It’ safer, but it’s still dangerous
NASCAR races can be deceiving as drivers occasionally go bump in the night while chasing speed.
Cars get destroyed. Racers walk away unscathed. All is good. Until it’s not.
NASCAR will be one man down this season. Aric Almirola is on the mend after suffering a compression fracture of his T5 vertebra during a multi-car pileup at Kansas Speedway on Saturday.
Almirola “is mobile and will followup with his doctors in Charlotte” after his release from a Kansas City hospital. He is back at his home in Mooresville, N.C., and will be out at least six weeks.
“Well, I mean, it’s a dangerous sport,” Brad Keselowski told reporters after the race. “Always has been; always will be. Sometimes we forget that and maybe take for granted that you see real hard hits and people walk away, and then you see one where someone doesn’t, and it puts things back into perspective just how dangerous it can be.”
The sport is not nearly as dangerous as it was in February 2001 when Dale Earnhardt died on the last lap of the Daytona 500 after hitting the outside wall on Turn 4. Earnhardt, 49, suffered a severe fracture to the base of his skull, causing bruising and bleeding in the soft tissue in his brain.
And it’s not nearly as dangerous as it was in May 2000 when Adam Petty, 19, died from a traumatic brain injury after an accident during a practice lap at the New Hampshire Motor Speedway.
NASCAR officials got up to speed on increasing safety standards, making head-restraint devices mandatory and putting up SAFER barriers at tracks to help soften wall impacts.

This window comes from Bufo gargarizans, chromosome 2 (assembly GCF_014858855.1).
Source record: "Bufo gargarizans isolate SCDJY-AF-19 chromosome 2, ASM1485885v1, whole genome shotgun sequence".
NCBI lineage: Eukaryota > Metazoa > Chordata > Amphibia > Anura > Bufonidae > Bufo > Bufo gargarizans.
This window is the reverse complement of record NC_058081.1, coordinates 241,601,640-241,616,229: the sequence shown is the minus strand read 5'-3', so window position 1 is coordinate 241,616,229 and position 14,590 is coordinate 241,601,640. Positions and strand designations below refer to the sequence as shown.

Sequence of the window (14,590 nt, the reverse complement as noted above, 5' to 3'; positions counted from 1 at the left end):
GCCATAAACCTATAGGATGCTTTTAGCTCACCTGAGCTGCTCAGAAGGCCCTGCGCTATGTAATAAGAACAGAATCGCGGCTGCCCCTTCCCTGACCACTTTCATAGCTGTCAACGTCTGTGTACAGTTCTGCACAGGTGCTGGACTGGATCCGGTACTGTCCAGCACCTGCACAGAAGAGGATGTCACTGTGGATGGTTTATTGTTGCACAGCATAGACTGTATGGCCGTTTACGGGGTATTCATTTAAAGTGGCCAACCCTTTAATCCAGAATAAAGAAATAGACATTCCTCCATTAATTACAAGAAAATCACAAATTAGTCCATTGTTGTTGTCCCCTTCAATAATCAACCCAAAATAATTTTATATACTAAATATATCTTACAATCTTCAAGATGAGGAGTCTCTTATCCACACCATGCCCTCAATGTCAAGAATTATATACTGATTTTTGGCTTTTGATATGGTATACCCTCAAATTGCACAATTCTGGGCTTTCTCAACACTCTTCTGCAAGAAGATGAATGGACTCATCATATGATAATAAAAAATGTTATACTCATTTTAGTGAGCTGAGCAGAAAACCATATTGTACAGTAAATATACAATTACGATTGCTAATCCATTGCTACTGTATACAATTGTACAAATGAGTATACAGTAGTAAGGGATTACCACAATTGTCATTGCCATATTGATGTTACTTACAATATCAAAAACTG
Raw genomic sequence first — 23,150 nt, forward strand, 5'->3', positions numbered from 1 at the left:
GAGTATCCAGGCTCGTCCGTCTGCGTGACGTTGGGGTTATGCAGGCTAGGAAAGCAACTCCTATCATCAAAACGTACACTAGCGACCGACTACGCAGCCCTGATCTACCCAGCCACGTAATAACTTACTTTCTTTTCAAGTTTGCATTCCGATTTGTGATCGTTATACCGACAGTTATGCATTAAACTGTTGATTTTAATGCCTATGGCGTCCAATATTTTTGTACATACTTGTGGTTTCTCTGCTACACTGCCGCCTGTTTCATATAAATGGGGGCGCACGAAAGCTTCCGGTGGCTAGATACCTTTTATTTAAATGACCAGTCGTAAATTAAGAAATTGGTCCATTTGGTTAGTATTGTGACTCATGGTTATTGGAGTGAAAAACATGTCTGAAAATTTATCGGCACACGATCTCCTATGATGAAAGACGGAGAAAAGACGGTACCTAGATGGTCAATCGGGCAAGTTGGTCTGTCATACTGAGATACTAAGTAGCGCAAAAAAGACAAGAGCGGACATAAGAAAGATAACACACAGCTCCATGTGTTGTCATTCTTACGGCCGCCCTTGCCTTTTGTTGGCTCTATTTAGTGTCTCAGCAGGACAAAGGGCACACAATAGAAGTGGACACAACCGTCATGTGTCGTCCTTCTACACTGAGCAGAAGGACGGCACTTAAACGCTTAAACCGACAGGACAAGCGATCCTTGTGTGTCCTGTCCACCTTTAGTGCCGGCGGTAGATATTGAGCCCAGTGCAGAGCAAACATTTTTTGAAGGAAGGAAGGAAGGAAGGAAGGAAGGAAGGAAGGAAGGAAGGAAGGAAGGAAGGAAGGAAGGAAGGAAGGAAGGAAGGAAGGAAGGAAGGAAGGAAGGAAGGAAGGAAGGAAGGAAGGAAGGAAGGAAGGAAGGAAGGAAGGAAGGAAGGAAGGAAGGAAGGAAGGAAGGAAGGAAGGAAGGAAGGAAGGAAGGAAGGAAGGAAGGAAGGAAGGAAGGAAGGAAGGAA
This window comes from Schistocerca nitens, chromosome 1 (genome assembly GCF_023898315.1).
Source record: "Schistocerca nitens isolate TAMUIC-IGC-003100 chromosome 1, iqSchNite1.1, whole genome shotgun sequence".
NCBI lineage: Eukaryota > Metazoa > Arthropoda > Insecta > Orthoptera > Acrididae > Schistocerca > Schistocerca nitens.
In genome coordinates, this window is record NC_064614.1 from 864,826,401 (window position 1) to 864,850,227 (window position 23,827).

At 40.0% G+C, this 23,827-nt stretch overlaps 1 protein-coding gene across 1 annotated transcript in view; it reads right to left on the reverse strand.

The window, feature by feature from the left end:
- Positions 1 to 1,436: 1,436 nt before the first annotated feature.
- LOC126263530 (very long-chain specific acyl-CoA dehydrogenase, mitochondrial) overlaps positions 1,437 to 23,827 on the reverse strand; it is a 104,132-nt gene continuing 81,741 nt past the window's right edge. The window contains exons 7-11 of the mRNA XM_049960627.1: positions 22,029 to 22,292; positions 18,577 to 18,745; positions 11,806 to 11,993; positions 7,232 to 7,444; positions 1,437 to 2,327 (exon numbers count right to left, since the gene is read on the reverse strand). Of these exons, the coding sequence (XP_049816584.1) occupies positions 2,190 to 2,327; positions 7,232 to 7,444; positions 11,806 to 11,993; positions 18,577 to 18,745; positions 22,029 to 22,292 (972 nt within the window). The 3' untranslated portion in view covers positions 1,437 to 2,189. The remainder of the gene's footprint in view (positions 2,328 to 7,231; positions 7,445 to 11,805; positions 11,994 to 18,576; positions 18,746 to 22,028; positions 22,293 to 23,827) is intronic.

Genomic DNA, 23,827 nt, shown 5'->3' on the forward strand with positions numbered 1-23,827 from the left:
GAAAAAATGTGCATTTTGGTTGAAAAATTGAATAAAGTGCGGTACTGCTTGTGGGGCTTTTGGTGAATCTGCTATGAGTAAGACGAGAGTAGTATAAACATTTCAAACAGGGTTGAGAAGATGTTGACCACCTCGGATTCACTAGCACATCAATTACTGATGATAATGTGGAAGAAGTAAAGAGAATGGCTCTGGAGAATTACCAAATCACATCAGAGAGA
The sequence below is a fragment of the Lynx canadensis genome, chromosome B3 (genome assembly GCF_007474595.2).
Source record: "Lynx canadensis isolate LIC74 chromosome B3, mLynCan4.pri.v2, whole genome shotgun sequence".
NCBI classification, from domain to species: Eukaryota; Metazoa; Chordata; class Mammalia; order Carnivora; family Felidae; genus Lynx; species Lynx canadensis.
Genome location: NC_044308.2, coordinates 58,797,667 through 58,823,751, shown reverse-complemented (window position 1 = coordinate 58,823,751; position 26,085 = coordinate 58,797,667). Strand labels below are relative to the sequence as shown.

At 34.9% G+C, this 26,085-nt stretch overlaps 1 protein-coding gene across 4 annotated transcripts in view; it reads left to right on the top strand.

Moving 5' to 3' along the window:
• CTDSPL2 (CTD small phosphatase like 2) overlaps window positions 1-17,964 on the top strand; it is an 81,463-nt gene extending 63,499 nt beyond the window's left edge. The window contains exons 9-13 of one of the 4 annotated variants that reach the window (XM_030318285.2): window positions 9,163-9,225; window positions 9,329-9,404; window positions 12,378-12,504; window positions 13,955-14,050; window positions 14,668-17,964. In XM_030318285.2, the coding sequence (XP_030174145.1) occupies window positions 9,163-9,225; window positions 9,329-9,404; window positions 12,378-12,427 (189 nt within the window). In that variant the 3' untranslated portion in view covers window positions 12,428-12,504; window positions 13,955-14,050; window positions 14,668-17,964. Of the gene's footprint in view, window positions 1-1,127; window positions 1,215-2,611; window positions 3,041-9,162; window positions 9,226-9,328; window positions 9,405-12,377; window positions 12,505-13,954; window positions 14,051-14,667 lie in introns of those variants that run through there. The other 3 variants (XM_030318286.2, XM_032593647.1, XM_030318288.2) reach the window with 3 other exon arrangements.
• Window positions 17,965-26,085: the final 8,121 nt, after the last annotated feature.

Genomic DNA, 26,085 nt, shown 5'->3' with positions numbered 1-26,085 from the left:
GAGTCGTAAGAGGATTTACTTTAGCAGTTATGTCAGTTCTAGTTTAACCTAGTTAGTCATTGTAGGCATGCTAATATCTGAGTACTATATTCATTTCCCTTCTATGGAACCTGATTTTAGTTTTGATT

All these innovations have lulled us into a sense of security. Cars routinely flip in the air at Talladega, everybody cheers, and drivers walk away unhurt.
No one has died in any of NASCAR’s three highest levels of racing — Monster Energy Cup Series, Xfinity Series and Camping World Truck Series — since Earnhardt’s accident.
“NASCAR has made really good safety improvements over the past 10, 15 years,” Kansas pole-sitter Ryan Blaney said, “and they’re always improving, so they’ll look at that incident and see what they can do better to prevent that from happening ever again.”
Accidents like the one in Kansas obviously give everyone pause. Almirola’s No. 43 Ford was involved in a fiery multi-car accident on Lap 200 during Saturday night’s race after Joey Logano lost control.
Almirola’s window net was lowered as safety workers cut the roof and roll cage off Almirola’s car to remove him. He was then pulled from the car, placed on a board and airlifted to the hospital.
“I’m just saying a lot of prayers for Aric right now,” Logano said Saturday night. “That’s the last thing you want to see, a big hit like that for anyone.”
Prayers indeed. It stinks that Almirola suffered a fractured vertebra. But everyone was spared a much bigger tragedy: At least the NASCAR Nation did not have to bury another fallen driver.
The fiery crash of Aric Almirola Sunday has reminded everyone that while NASCAR racing is much safer than ever before, it is inherently dangerous.